During the wrap-up — minutes before gym class — the teacher debriefs her students on their new ideas and questions about the text as well as on the experience of exercising their partnership skills. Their teacher asks them what went well and what was challenging for them. How readily the students share makes it clear that the students value and are familiar with both questions as they reflect on their learning:
Miriam: “It was a little challenging today because our question got us excited to talk about some examples that happened to us in our own lives and we ended up getting kind of off-topic, but then we realized it and we went back to the text.”
Matan: “Our discussion was great because we figured out that we each agreed on a certain answer to a question we had but for totally different reasons — we had different evidence from the text! It was really cool.”
At one point the teacher probes to see if students think the goal of hevruta is to convince your partner of what you think. Students answer, “No. My job is to make sure that my hevruta understands why I think what I think based on what we both read in the Torah.” They have learned how to communicate, to lead their own Torah discussions, and they understand that the goal is not to be “right” but to seek greater understanding through their joint exploration of the words of Torah. And they have learned that while they help each other to seek understanding, they may arrive at understanding through different paths and/or their understandings may be different.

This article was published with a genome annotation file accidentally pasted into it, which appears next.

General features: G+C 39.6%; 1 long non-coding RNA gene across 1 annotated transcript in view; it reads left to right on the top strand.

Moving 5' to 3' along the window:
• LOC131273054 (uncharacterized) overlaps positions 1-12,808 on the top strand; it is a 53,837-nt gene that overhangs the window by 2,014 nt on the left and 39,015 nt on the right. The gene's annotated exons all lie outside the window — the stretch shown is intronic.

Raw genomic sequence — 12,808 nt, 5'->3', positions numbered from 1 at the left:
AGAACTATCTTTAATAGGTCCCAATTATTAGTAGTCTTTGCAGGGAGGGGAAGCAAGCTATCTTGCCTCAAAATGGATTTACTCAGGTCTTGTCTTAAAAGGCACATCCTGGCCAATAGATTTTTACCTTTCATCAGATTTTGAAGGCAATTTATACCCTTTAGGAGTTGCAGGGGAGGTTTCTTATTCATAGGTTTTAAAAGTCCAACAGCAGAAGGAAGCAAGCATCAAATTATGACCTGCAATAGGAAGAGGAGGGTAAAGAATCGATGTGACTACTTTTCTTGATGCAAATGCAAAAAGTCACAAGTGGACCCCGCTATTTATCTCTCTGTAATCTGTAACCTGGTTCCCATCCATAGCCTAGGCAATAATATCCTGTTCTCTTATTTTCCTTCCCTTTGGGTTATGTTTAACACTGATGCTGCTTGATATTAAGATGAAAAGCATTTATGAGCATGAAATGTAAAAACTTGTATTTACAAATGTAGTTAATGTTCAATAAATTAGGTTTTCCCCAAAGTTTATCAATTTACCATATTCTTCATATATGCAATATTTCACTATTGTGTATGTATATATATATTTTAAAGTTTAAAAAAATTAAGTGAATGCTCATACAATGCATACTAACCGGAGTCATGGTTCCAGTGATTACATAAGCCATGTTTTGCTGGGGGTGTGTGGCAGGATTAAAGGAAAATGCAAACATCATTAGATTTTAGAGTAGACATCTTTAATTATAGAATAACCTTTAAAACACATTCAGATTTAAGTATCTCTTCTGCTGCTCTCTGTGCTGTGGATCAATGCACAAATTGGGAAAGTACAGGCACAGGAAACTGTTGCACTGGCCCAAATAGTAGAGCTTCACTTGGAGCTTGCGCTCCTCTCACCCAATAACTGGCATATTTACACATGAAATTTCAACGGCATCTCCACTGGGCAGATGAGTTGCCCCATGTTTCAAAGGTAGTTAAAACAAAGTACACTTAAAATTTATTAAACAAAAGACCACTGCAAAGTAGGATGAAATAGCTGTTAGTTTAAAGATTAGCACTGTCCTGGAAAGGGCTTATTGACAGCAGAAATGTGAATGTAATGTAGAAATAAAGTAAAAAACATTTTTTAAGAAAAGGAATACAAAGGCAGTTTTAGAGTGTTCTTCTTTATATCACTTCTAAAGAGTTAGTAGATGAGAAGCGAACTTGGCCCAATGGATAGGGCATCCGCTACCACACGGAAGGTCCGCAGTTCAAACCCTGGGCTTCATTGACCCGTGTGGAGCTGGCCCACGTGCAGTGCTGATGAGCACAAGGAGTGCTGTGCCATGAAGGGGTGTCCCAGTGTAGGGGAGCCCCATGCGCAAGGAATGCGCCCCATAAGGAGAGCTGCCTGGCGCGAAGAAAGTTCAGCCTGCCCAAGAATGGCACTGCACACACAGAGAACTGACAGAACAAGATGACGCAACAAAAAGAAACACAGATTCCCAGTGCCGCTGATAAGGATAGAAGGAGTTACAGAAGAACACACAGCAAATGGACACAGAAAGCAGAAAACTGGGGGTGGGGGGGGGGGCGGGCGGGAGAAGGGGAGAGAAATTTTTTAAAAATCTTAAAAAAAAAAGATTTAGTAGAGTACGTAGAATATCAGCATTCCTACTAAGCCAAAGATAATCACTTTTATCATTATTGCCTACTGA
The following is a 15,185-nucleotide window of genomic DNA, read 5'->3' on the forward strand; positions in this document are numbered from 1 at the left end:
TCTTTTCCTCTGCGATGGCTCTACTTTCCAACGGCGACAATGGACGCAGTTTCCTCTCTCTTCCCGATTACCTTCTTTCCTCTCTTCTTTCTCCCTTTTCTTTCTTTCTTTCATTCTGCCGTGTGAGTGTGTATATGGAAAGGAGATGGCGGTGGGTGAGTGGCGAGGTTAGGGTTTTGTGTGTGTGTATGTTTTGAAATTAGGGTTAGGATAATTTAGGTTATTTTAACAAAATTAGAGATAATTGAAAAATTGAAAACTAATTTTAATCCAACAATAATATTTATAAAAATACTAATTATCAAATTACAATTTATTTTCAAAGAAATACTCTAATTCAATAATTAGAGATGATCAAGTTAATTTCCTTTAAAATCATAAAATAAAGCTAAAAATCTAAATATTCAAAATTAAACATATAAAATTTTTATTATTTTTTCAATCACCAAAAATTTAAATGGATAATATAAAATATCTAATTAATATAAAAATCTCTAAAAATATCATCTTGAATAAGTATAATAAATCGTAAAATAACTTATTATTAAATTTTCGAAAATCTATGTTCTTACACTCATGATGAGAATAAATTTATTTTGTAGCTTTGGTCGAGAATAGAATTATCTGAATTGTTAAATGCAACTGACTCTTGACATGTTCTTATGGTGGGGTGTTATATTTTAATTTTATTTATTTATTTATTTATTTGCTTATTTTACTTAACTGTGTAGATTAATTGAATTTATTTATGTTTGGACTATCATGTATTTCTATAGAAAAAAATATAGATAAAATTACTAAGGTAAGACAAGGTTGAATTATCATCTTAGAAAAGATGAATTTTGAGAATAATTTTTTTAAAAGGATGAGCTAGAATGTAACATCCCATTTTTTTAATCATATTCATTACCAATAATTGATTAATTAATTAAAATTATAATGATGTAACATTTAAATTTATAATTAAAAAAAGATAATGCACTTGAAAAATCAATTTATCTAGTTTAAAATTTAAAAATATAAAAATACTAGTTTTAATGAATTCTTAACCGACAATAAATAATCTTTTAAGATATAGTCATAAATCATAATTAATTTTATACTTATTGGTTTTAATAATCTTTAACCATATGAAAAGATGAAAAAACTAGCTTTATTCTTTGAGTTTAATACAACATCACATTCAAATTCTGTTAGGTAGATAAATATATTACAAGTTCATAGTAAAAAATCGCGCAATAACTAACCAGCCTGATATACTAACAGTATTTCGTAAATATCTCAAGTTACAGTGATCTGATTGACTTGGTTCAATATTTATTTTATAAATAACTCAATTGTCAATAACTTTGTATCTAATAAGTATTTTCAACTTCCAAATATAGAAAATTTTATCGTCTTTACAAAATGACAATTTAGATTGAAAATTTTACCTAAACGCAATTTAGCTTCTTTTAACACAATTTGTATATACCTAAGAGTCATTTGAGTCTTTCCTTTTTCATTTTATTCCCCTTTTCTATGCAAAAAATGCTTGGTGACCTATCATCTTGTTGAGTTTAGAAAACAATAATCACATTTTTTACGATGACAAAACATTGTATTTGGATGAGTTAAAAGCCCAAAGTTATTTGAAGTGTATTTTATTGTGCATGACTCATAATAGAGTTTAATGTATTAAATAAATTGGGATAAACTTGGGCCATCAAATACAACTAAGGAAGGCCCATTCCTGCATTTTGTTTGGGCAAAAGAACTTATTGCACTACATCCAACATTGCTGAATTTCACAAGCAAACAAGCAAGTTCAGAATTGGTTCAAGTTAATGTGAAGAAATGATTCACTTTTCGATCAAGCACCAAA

By exploring, practicing, and reflecting on their use of core partnership attitudes and skills, the fourth-grade students exhibit not only a “joy in their learning,” as our visitor later remarked, but also demonstrate a close connection to one another and to the Torah they are studying. They have taken ownership over their joint enterprise of making their learning come to life.
This relational approach to learning transcends curricular or programmatic particularities because it is based not in specific activities, content, or learning formats. Rather, it is based in teaching specific attitudes and practices of relationship building among peers and the subject they are studying. These fourth-graders demonstrate that there is real potential for lifelong Jewish education to reach toward some of its highest ideals by tending directly to the relationships among students and Torah and focusing on teaching the core practices that get us there. In today’s world where many seek meaningful relationships, connection, and conversation, these relational competencies are needed more than ever, both in and out of the classroom, to help us build and sustain flourishing communities of Jewish life and learning.
Orit Kent and Allison Cook led the Beit Midrash Research Project at the Mandel Center. This piece was originally published on JFNA’s Ideas in Jewish Education and Engagement blog.